The Ultimate Beginner's Guide to Beekeeping

The Ultimate Beginner's Guide to Beekeeping

Thursday, April 1, 2021

A Beginners Guide to Beekeeping

Essential Equipment, Ordering Your Bees & Tips for Getting Started


So, you’re interested in becoming a beekeeper? Beekeeping is one of the most rewarding activities that you can do. Not only are bees a fascinating species, but South African bees are under threat and beekeeping is an excellent way to help combat this issue. Also, think of all the fresh honey you’ll be able to enjoy!

Whether you’re thinking of taking up beekeeping as a hobby or want to throw yourself into it full time, this is the guide for you. In this article, we look at how you can go about becoming a beekeeper, the equipment you will need and some tips for getting started. Read on to find out how to start on this exciting journey!




Beekeeping in South Africa - Types of Bee Species

There are two bee species that live in South Africa called the African honey bee (Apis mellifera Scutellata) and the Cape bee (Apis mellifera Capensis). Both bees can be found across South Africa although Cape bees are more common in the southwest whilst the African honey bee is more commonly found in the north and central South Africa. 

There are some slight differences between the two bees which might help you decide which species you want to farm as a beekeeper. The African honey bee is a more aggressive bee (more likely to sting) capable of producing larger quantities of honey. The Cape bee is more docile although can sting if it is provoked. However, this type of bee has the ability to parasite other bee colonies, especially African honey bee colonies. 


How Does a Bee Colony Work?

Each bee colony is made up of a queen, her drones, nurses and worker bees and each has a specific role to play in producing honey and new bees. At the heart of the colony is the queen bee who is larger than the other bees and the only one with the ability to lay eggs. A drone bee is a male honey bee, whose only role in the colony is to mate with the unfertilized queen. Worker bees are female bees and they carry out different tasks in the hive including housekeeping, feeding the queen, drones and larvae, collecting the pollen and nectar, and making the wax. The job of nursing the unhatched eggs is left to the younger worker bees and once they mature, they are responsible for larger tasks such as building honeycomb from beeswax.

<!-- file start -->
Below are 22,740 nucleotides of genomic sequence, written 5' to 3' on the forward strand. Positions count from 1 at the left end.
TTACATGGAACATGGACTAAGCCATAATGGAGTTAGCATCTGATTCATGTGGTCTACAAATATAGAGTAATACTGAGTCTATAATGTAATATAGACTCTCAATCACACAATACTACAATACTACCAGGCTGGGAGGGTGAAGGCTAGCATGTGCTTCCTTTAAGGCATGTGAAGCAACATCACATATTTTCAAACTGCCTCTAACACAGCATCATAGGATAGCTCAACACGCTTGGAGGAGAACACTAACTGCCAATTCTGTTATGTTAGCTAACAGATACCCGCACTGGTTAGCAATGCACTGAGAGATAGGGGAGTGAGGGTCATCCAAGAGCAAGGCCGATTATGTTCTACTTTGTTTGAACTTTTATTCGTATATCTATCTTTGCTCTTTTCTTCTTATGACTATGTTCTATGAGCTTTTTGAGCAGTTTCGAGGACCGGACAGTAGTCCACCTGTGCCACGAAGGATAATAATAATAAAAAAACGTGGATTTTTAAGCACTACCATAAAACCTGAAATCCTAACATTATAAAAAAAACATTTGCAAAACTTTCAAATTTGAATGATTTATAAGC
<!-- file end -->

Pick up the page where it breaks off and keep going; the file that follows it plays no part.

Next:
Choosing and Setting Up Your Beehive

The hive is where your bees will live so it is arguably one of the most important pieces of equipment you will buy! If you are planning to take up beekeeping as a hobby, then you might need a slightly different hive to someone who wants to start a beekeeping business. The three main types of beehives are Langstroth hives, Top Bar hives and Warré hives. They have some fundamental differences that differentiate them, so be sure to do some wider research before choosing the type of hive you want. 

As a quick overview, however, Langstroth hives are the most commonly used hive and probably the best one for a beginner to start with. These are modular and expandable beehives that are easily accessible by the beekeeper. You can also expand the hive as you need to if your colony grows in size.

A Warré beehive is quite similar to the Langstroth hive as it is another modular hive made from stacking boxes. The key difference is that new boxes of the Warré hive are added underneath the preexisting boxes instead of on top like they are in a Langstroth setup. This means existing boxes need to be moved up every time a new one is added, which could potentially be off-putting to some beekeepers.

Top Bar hives are quite a different design to Langstroth and Warré hives. They are individual frames of comb in one single, long box meaning there are no heavy boxes to lift or adjust. They are also at a convenient and comfortable height for the beekeeper to access. Their non-modular design does mean that they can’t be expanded in the way that Langstroth and Warré hives can be. However, they have a more simple design that makes them an attractive option for many hobbyist beekeepers.


Key Beekeeping Equipment You Will Need


Frames hang inside of your hive for bees to build their honeycomb in. It is here that they will live, lay offspring and make honey. These frames are removable units to make it easy to harvest the honey.



The smoker allows you to fumigate your hive with smoke to make sure that your bees stay away from you whilst you remove the trays of honeycomb. 


Hive Tool